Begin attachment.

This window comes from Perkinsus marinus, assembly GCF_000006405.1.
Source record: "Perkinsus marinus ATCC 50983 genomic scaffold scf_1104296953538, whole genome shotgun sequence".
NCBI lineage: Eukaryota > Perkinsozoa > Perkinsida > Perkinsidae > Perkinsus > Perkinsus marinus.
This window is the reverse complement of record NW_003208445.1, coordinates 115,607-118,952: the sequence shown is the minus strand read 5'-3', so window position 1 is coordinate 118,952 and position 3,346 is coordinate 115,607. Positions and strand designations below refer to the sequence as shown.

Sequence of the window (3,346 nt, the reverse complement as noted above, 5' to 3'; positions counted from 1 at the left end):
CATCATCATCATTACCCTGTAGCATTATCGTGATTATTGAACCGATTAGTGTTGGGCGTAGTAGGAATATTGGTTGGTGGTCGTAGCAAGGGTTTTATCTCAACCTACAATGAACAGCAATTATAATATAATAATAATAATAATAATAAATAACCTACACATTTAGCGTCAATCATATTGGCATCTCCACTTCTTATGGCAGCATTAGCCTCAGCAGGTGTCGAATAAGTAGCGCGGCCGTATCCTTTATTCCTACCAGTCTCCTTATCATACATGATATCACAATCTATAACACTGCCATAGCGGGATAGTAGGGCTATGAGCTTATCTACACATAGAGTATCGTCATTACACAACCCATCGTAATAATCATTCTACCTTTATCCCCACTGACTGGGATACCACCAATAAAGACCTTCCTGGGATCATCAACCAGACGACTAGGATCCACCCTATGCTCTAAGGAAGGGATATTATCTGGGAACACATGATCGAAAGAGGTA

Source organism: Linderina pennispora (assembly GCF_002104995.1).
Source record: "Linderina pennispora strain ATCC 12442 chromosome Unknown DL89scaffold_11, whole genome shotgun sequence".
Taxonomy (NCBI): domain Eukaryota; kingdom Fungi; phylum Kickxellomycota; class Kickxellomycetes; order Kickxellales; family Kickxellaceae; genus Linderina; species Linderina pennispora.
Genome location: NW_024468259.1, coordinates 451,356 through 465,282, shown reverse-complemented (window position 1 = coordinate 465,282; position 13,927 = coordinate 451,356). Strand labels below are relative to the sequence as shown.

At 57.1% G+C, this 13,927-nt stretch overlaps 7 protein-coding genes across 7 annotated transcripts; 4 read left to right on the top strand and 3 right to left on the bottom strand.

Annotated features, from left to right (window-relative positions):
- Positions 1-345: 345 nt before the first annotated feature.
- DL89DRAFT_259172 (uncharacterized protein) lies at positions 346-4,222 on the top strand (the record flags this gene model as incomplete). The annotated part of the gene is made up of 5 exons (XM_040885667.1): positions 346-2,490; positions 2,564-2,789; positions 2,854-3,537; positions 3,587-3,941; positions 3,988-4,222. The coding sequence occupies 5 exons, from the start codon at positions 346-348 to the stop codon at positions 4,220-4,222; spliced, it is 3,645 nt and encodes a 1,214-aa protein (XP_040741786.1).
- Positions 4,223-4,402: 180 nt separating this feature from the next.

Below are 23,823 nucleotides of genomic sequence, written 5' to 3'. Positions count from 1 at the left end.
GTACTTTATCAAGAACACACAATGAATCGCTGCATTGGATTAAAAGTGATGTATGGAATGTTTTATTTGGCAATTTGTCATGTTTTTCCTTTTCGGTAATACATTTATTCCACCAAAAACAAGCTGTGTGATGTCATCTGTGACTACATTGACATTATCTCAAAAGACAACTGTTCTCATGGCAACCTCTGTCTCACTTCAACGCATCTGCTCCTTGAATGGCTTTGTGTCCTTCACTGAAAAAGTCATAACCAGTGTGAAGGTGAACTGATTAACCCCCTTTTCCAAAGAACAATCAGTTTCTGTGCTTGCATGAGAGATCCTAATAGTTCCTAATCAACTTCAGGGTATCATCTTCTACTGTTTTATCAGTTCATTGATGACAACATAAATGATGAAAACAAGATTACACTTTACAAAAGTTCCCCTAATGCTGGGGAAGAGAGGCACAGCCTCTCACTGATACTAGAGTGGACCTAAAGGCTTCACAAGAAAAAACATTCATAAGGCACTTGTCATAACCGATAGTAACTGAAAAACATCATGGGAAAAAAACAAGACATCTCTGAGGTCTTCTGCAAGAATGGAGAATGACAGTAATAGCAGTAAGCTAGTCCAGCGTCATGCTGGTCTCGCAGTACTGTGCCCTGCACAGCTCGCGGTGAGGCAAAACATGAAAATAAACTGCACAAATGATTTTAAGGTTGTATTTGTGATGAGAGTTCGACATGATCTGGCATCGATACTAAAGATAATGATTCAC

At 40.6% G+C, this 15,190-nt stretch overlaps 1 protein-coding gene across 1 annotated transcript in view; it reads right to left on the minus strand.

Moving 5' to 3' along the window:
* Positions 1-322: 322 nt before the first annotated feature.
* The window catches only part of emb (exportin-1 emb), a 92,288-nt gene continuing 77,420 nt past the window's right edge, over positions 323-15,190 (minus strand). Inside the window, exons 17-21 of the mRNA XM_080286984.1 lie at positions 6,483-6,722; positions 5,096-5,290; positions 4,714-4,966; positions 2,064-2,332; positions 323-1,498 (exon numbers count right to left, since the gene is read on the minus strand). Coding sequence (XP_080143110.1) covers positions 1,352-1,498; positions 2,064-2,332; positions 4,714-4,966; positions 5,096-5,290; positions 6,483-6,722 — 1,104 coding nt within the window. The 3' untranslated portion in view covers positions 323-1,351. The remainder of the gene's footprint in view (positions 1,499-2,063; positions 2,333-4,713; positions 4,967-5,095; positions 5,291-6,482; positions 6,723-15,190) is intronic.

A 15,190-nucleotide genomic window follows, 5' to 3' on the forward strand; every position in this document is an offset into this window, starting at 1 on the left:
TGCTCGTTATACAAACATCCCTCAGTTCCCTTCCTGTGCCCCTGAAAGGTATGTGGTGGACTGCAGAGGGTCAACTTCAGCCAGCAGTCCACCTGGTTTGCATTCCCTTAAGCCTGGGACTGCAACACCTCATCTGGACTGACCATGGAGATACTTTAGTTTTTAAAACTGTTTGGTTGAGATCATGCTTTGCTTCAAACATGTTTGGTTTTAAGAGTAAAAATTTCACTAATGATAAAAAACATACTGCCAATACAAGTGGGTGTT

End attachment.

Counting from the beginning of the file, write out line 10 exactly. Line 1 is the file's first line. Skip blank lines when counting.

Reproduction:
Genome location: NW_024468259.1, coordinates 451,356 through 465,282, shown reverse-complemented (window position 1 = coordinate 465,282; position 13,927 = coordinate 451,356). Strand labels below are relative to the sequence as shown.